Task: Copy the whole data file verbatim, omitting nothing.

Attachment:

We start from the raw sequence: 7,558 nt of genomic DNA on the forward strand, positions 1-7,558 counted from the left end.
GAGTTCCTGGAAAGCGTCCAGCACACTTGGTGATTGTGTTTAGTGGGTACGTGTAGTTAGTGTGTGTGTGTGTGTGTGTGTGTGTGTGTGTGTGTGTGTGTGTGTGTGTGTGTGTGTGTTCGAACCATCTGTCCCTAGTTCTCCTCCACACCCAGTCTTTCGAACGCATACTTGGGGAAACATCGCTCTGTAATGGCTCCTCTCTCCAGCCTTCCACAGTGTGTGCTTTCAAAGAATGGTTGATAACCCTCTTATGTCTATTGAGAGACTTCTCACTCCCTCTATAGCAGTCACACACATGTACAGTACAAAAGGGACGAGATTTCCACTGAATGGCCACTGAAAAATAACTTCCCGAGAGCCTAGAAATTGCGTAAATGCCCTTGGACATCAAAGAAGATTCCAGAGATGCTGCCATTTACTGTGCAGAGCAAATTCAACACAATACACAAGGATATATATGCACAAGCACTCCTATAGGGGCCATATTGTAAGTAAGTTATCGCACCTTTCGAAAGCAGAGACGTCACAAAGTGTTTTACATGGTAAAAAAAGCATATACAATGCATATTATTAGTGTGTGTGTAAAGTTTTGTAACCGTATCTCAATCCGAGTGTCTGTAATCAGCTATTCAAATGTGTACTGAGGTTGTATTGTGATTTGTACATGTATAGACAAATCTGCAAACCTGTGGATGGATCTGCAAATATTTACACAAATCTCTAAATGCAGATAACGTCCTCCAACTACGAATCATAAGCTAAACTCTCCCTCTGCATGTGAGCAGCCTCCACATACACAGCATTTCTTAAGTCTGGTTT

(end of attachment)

We start from the raw sequence: 7,558 nt of genomic DNA on the forward strand, positions 1-7,558 counted from the left end.
GAGTTCCTGGAAAGCGTCCAGCACACTTGGTGATTGTGTTTAGTGGGTACGTGTAGTTAGTGTGTGTGTGTGTGTGTGTGTGTGTGTGTGTGTGTGTGTGTGTGTGTGTGTGTGTGTGTTCGAACCATCTGTCCCTAGTTCTCCTCCACACCCAGTCTTTCGAACGCATACTTGGGGAAACATCGCTCTGTAATGGCTCCTCTCTCCAGCCTTCCACAGTGTGTGCTTTCAAAGAATGGTTGATAACCCTCTTATGTCTATTGAGAGACTTCTCACTCCCTCTATAGCAGTCACACACATGTACAGTACAAAAGGGACGAGATTTCCACTGAATGGCCACTGAAAAATAACTTCCCGAGAGCCTAGAAATTGCGTAAATGCCCTTGGACATCAAAGAAGATTCCAGAGATGCTGCCATTTACTGTGCAGAGCAAATTCAACACAATACACAAGGATATATATGCACAAGCACTCCTATAGGGGCCATATTGTAAGTAAGTTATCGCACCTTTCGAAAGCAGAGACGTCACAAAGTGTTTTACATGGTAAAAAAAGCATATACAATGCATATTATTAGTGTGTGTGTAAAGTTTTGTAACCGTATCTCAATCCGAGTGTCTGTAATCAGCTATTCAAATGTGTACTGAGGTTGTATTGTGATTTGTACATGTATAGACAAATCTGCAAACCTGTGGATGGATCTGCAAATATTTACACAAATCTCTAAATGCAGATAACGTCCTCCAACTACGAATCATAAGCTAAACTCTCCCTCTGCATGTGAGCAGCCTCCACATACACAGCATTTCTTAAGTCTGGTTT